Ernest Syndrome the researchers conclude: “may, therefore, be more prevalent than the literature would indicate.”
In 1987, Dr. WE Shankland II described a detailed clinical analysis of 68 patients diagnosed as suffering from Ernest syndrome. (2) This is an often cited paper by researchers exploring the problems of treatment of Ernest Syndrome.
- “Injury to the stylomandibular ligament is a real and frequent disorder causing craniomandibular pain.”
- Symptoms of Ernest’s syndrome, in decreasing order of occurrence, are:
- TMJ and temporal pain,
- ear and mandibular pain,
- posterior tooth sensitivity,
- eye pain
- throat pain.
- shoulder pain may be involved.
Of the patients in this study, 77.94% were treated successfully via nonsurgical management of their complaints. Resolution of this disorder is usually accomplished by a combination of a diagnostic injection of local anesthetic at the insertion of the ligament, localized injection of cortisone substitute, and placing the patient on a soft diet.
While we will agree that injection therapy will help the patients, we would prefer the injection of simple dextrose as opposed to cortisone. Cortisone acts and an anti-inflammatory and is not curative in nature. Dextrose injections or Prolotherapy is an injection that seeks to strengthen weakened ligaments by causing inflammatory repair. This is explained below.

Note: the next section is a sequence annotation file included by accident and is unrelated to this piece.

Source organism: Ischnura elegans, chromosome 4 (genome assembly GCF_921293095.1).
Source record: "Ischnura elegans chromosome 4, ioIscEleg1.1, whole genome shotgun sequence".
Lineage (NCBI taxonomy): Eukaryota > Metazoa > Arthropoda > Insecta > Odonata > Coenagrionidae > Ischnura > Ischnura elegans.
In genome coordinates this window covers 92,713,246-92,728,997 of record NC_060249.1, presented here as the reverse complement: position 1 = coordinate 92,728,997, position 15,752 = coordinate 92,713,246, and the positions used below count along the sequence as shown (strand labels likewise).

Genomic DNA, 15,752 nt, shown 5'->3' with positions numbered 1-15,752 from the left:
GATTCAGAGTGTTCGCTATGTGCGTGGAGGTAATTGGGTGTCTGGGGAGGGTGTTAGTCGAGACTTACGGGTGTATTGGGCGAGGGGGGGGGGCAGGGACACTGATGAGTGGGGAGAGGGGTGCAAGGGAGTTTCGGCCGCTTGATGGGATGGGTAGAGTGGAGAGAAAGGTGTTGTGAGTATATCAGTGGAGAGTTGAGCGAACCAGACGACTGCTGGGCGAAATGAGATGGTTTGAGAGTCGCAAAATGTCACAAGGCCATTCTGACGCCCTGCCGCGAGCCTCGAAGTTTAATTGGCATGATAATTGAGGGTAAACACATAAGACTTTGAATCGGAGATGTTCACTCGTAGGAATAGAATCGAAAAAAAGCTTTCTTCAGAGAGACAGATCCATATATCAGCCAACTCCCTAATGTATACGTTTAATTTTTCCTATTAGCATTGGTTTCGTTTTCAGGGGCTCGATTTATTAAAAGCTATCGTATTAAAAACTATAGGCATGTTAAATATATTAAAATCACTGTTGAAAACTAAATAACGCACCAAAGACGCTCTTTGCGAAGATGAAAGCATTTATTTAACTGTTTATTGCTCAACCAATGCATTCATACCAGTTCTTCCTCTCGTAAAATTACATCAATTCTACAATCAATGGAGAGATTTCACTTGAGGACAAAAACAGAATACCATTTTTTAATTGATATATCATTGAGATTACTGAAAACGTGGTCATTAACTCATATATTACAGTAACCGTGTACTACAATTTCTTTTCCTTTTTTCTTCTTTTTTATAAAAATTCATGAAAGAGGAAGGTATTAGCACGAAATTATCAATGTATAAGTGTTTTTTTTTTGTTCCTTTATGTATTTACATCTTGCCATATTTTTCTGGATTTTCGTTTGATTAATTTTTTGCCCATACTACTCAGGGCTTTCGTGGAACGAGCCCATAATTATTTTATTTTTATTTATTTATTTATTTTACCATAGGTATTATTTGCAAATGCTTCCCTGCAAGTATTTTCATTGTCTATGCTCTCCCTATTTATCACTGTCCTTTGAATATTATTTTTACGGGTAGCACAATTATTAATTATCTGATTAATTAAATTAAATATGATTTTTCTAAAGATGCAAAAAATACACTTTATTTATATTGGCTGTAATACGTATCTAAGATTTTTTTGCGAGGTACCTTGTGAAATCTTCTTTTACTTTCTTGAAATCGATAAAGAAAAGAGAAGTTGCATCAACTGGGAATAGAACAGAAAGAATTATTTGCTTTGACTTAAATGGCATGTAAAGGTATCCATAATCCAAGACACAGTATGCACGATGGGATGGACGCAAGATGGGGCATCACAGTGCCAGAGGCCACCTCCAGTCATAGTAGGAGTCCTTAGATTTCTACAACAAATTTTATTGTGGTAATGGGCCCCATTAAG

Unnecessary TMJ Surgery for Ernest Syndrome
Ernest Syndrome is named for Edwin A. Ernest, III D.M.D., a dentist who has published pioneering research on facial pain conditions. Dr. Ernest reported that pain of the stylomandibular ligament would refer pain to the jaw and mimic TMJ in the 1982 medical book Temporomandibular Joint & Craniofacial Pain—An Orthopedic & Neurological Approach to Diagnosis and Management.
In the October 2006 issue of Practical Pain Management, (3) Dr. Ernest described two patients who were inappropriately operated on for TMJ. When TMJ issues did not resolve, the two patients were ultimately diagnosed with Ernest Syndrome resulting from motor vehicular trauma.
Dr. Ernest summarized these cases studies with this warning to doctors and dentists: “This paper serves to emphasize for physicians and dentists that inclusion of Ernest Syndrome in the differential diagnosis of ear symptoms, TMJ pain, and other craniofacial pains will help to prevent unwarranted surgery of the TM Joint.”